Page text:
The United Kingdom will vote Thursday on whether to remain in the European Union. As months of fierce campaigning wind down and Britons hold their breath for what has been described as a "once-in-a-lifetime" decision, AP explains the purpose and mechanics of the vote.
- Seven Must-read Opinions and Analyses on Brexit
- Brexit Campaign Eerily Familiar to the Rise of Trump
- Britain's EU Referendum - a Choice Between Two Fears
Why was the vote called?
British Prime Minister David Cameron courted conservative and anti-EU voters during the last election by promising to hold a referendum on the U.K.'s membership in the 28-nation bloc by the end of 2017. Those campaigning to leave say the EU has evolved into an undemocratic and oppressive entity far removed from its original purpose as a trading bloc that Britain originally joined in 1973. They claim that only a British exit - or Brexit - can restore sovereignty and effectively limit immigration. Those campaigning to remain argue that the EU ensures peace and prosperity for more than 500 million people from Portugal to Finland and the benefits far outweigh the costs.
Who can vote?
British and Irish citizens 18 and over who reside in the United Kingdom, as well as U.K. residents of Commonwealth countries who have the right to live in the country, can vote in the referendum. U.K. nationals who live outside the country but were registered to vote in parliamentary elections in the past 15 years, and Irish citizens overseas who were born or registered to vote in Northern Ireland in the same period, can also vote. In addition, some citizens of Gibraltar - a British enclave on the south coast of Spain - and members of the House of Lords, who cannot normally vote in general elections, have been given permission to participate in the referendum. The Electoral Commission says a record number of 46,499,537 voters were registered for the referendum by Tuesday.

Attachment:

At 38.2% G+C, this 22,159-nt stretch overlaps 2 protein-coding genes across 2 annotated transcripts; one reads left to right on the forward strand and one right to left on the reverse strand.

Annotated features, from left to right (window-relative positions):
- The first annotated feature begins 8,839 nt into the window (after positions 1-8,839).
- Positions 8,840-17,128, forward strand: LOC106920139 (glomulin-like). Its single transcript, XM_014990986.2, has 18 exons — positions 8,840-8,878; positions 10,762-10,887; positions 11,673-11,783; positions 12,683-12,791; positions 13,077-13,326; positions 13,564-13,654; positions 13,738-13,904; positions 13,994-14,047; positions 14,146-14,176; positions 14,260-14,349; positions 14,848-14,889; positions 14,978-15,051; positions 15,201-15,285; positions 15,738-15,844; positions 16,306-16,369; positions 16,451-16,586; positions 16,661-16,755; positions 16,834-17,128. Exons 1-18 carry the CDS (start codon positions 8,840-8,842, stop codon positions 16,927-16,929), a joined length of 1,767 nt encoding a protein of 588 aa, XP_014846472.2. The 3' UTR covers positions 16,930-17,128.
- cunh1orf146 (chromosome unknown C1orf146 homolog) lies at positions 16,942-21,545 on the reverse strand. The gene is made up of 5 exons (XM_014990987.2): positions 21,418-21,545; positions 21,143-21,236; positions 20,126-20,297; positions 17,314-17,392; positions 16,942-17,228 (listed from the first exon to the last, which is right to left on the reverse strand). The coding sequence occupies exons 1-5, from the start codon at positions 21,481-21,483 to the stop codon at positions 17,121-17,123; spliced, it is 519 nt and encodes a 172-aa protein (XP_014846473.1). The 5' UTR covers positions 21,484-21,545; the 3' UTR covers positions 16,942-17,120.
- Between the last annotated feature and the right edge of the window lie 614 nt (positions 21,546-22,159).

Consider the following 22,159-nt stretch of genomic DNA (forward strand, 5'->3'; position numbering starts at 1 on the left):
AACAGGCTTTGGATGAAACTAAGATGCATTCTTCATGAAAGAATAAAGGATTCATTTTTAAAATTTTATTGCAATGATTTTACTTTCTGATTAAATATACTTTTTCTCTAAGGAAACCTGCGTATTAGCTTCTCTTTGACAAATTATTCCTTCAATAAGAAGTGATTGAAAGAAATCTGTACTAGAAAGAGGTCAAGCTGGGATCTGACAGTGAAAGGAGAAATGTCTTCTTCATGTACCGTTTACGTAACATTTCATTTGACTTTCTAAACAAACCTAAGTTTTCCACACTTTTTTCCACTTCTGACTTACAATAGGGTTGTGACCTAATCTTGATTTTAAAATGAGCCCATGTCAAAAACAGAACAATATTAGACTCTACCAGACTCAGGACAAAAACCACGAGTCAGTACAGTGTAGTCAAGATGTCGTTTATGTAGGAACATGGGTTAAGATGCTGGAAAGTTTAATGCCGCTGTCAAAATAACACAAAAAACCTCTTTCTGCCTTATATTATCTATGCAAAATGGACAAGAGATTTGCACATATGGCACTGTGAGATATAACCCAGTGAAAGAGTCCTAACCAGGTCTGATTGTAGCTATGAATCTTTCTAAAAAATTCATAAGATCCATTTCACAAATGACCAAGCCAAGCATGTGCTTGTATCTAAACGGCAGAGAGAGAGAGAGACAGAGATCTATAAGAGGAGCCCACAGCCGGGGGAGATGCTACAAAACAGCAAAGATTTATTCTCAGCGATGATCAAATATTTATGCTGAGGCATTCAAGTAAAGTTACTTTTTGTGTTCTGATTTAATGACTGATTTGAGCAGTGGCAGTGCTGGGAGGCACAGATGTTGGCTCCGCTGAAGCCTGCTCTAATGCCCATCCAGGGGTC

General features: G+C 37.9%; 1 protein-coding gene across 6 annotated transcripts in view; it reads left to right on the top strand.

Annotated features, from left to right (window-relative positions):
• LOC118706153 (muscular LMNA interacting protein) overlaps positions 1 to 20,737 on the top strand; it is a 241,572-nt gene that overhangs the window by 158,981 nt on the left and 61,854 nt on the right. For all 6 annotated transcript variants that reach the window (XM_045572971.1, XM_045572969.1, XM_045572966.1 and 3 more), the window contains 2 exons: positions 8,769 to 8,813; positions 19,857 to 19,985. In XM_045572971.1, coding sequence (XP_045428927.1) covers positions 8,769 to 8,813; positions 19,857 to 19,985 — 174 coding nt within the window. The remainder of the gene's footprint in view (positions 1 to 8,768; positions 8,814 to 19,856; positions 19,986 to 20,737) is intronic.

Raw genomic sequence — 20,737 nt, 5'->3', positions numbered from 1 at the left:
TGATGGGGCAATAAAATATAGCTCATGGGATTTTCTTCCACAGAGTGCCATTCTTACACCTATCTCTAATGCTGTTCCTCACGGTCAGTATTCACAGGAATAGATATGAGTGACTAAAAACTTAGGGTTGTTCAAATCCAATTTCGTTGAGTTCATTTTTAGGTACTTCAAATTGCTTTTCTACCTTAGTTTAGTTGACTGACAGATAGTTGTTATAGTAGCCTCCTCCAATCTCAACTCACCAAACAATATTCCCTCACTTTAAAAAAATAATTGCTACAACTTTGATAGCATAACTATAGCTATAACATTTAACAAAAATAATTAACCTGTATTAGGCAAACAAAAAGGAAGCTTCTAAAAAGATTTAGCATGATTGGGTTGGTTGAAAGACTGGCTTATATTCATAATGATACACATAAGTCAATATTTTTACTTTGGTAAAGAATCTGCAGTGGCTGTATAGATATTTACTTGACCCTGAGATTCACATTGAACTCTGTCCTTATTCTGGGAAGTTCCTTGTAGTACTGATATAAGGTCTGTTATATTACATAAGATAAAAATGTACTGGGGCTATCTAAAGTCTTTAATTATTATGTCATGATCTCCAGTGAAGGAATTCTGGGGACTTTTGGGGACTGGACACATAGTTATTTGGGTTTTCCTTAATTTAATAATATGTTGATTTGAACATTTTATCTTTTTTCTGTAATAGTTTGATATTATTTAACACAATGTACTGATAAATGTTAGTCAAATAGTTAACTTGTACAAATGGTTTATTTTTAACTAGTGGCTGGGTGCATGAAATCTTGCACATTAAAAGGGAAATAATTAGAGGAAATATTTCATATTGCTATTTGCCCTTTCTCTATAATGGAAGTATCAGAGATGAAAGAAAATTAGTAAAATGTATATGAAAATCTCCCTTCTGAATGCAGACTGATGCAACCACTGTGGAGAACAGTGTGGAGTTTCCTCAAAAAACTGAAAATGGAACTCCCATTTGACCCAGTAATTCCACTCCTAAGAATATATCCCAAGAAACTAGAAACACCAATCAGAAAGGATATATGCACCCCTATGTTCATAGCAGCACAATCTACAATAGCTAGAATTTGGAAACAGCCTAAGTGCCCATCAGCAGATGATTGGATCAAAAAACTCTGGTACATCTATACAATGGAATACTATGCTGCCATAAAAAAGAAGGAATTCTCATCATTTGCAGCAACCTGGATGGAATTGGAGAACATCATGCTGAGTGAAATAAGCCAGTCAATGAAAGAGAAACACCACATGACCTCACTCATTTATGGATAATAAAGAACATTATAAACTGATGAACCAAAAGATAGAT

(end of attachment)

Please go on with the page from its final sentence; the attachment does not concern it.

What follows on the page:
What's on the ballot paper?
Voters are asked to answer one question: "Should the United Kingdom remain a member of the European Union or leave the European Union?" The options are: "Remain a member of the European Union" and "Leave the European Union."
What happens on the day of the referendum?
Polling stations open at 7 a.m. (0600 GMT, 2 a.m. EDT) and close at 10 p.m. (2100 GMT, 5 p.m. EDT). Many votes will have been cast in advance by postal ballot. Election officials in 382 areas will begin counting the votes immediately after polls close.
Is there campaigning on voting day?
The law doesn't prohibit campaigning on voting day, but by convention political parties refrain from doing so. Publishing exit polls prior to the end of voting at 10 p.m. (2100 GMT, 5 p.m. EDT) is, however, a criminal offense.
When and how will the results be announced?
Regional counting offices will send their results to Manchester, where the chair of the U.K. Electoral Commission is expected to announce the official outcome at about 7 a.m. (0600 GMT, 2 a.m. EDT) Friday. However, the result may well be known as early as 4 a.m. (0300 GMT, 11 p.m. EDT Thursday) as media tally the local results.
Would there be a recount if the vote is close?
The rules don't allow for a national recount, but courts can order recounts at the local level. The overall outcome can be challenged by judicial review filed within six weeks.
Is the referendum binding?
No. Parliament isn't legally required to abide by the vote, but there would be strong political pressure to do so, especially if the result of the referendum is clear-cut.